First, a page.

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Goodnight, Beautiful Women: a powerful collection of short stories about the women of a small town in Maine Hardcover – 3 Nov 2016
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Noyes' achievement here is nothing less than a high-wire act: precise, fearless, breathtaking. She casts an unwavering gaze on the nature of frailty and desire, offering up gem after gem in this sensuous and startling debut. -- Tea Obreht Seductive, smart, and erotic, Anna Noyes' stories evoke with beautiful clarity love and sexual awakening. She is a most exciting discovery. -- Lily King A mesmerizing collection of stories by one of America's most exciting young writers... Tender yet unsentimental, unflinchingly bold but full of beauty, Anna Noyes' debut lingers in the mind well beyond its final paragraph. A book to fall in love with. -- Jonathan Lee, author of `Joy' and `Who is Mr Satoshi' Anna Noyes has the gift... It is a joy - and the sweetest kind of heartache - to watch her making her swift way story by story to their hearts. -- Kevin Brockmeier, author of `The Illumination' and `The Brief History of the Dead' This is an extraordinary book of stories... [They] are energetic, often mysterious, and beautifully written, and they will stay in your memory long after you finish the book. -- Charles Baxter, author of `The Feast of Love' These stories shine with prismatic, perfectly rendered settings, but more brilliant still is the delicacy with which Noyes unspools the inner lives of her characters... This feels like no debut at all, but a voice fully formed. -- Casey Walker, author of `Last Days in Shanghai' With exceptional delicacy and grace, Noyes cracks opens the most ordinary moments and offers us their painful core. Noyes's prose is precise, skillful, and full of raw emotion. It's some of the most elegant writing I've come across recently. -- Dina Nayeri, author of `A Teaspoon of Earth and Sea' Assured and atmospheric, tender and melancholy, these stories of women adrift linger in the mind like music. I love them. -- Karen Thompson Walker [Noyes' characters] do not shy from their imperfections as they search for those fleeting, ambiguous moments of resolution. * Booklist * Women combat the bleak Maine wilderness and more insidious dangers within their own homes in a debut as rich and quiet as a walk in the dark. * Huffington Post * [Noyes'] praise is well-deserved; she writes poignantly about women of all ages and economic backgrounds coming together and drifting apart in New England. The stories are loosely connected, demonstrating how the rippling effects of one event, of one lie, can reach farther than imaginable. * Huffington Post * If the fiction of Stephen King and Alice Munro had a literary love child, it might look like this: luminous domestic moments married to a pervasive sense of threat. * Washington Post * Anna Noyes's superb debut collection [is made up of] haunting, beautifully restrained stories * LitHub * The stories... consistently sparkle with expressive detail * New York Times Book Review * Anna Noyes is as sensuous as she is grounded. The beauty of her language, with its rhythmic pulls and earthy descriptions are captivating... a young and gifted writer. * Travel + Leisure * Her prose is beautifully evocative * Grazia * Anna Noyes is basically the living embodiment of Hannah Hovarth's ambitions in Girls. Straight out of Iowa Writers' Workshop, she's written for various literary publications before turning in a book of short stories on the sensual and often strained lives of women along the beautiful Maine coast. She will suck you in. * Grazia *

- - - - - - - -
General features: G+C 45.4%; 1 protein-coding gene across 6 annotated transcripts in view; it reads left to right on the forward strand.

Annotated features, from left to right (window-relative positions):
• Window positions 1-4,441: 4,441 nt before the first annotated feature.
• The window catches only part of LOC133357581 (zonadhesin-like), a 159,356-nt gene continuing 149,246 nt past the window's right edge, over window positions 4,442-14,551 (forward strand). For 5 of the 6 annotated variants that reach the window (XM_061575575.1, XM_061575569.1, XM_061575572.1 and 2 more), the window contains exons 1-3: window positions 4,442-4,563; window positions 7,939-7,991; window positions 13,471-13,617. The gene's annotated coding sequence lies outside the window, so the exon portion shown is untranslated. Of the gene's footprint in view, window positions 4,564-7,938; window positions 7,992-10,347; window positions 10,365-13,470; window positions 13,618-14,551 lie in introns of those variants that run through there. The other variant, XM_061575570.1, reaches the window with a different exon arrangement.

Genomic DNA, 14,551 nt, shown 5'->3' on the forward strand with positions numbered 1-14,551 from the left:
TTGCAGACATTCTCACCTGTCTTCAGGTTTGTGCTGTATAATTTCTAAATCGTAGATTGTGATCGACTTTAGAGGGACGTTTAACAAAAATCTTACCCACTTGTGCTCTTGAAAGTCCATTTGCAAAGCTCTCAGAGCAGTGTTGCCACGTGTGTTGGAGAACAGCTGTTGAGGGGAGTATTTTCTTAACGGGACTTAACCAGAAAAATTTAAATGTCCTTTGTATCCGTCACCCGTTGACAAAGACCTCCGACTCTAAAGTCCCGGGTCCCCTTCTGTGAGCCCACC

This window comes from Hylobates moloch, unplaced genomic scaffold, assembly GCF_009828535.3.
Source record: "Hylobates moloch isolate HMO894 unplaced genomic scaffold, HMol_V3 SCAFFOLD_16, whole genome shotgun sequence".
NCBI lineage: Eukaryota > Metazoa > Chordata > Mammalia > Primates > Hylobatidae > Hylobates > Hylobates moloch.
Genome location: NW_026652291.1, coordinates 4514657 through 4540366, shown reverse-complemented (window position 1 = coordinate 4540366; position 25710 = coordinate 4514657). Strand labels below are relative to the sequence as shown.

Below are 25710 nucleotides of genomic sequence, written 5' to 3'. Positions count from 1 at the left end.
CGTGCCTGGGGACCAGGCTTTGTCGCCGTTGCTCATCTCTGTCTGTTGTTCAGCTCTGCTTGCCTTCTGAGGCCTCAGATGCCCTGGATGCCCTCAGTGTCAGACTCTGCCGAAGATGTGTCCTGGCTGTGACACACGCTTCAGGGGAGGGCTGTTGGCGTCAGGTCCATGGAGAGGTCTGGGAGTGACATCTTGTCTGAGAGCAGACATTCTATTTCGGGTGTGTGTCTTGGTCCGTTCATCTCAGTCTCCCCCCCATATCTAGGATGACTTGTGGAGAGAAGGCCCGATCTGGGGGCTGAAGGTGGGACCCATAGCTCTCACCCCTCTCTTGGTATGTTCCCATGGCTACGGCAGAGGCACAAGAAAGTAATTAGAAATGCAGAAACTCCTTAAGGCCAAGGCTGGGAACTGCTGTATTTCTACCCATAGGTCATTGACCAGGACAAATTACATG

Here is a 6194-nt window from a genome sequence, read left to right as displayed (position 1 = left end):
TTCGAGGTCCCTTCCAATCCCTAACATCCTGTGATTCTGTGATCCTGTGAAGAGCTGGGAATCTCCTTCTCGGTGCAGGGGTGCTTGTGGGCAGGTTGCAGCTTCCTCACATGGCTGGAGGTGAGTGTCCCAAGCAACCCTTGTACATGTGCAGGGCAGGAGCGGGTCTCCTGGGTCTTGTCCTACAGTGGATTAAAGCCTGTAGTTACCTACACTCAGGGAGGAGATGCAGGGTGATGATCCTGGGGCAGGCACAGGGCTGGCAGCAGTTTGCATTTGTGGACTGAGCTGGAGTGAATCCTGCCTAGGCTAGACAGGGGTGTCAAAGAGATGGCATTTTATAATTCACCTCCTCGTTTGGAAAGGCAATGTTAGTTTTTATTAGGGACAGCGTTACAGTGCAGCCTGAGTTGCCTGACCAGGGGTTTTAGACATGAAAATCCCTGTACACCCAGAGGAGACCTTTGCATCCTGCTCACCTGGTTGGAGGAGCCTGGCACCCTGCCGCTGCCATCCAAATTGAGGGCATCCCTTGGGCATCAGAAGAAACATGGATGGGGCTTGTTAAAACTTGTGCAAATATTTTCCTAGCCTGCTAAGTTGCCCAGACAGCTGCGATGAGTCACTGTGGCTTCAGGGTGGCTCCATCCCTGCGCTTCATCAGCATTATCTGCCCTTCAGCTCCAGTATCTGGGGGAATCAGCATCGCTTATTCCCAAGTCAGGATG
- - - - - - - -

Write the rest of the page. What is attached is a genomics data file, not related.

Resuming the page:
A dark and brilliant debut collection of short stories by a gifted young author.See all Product description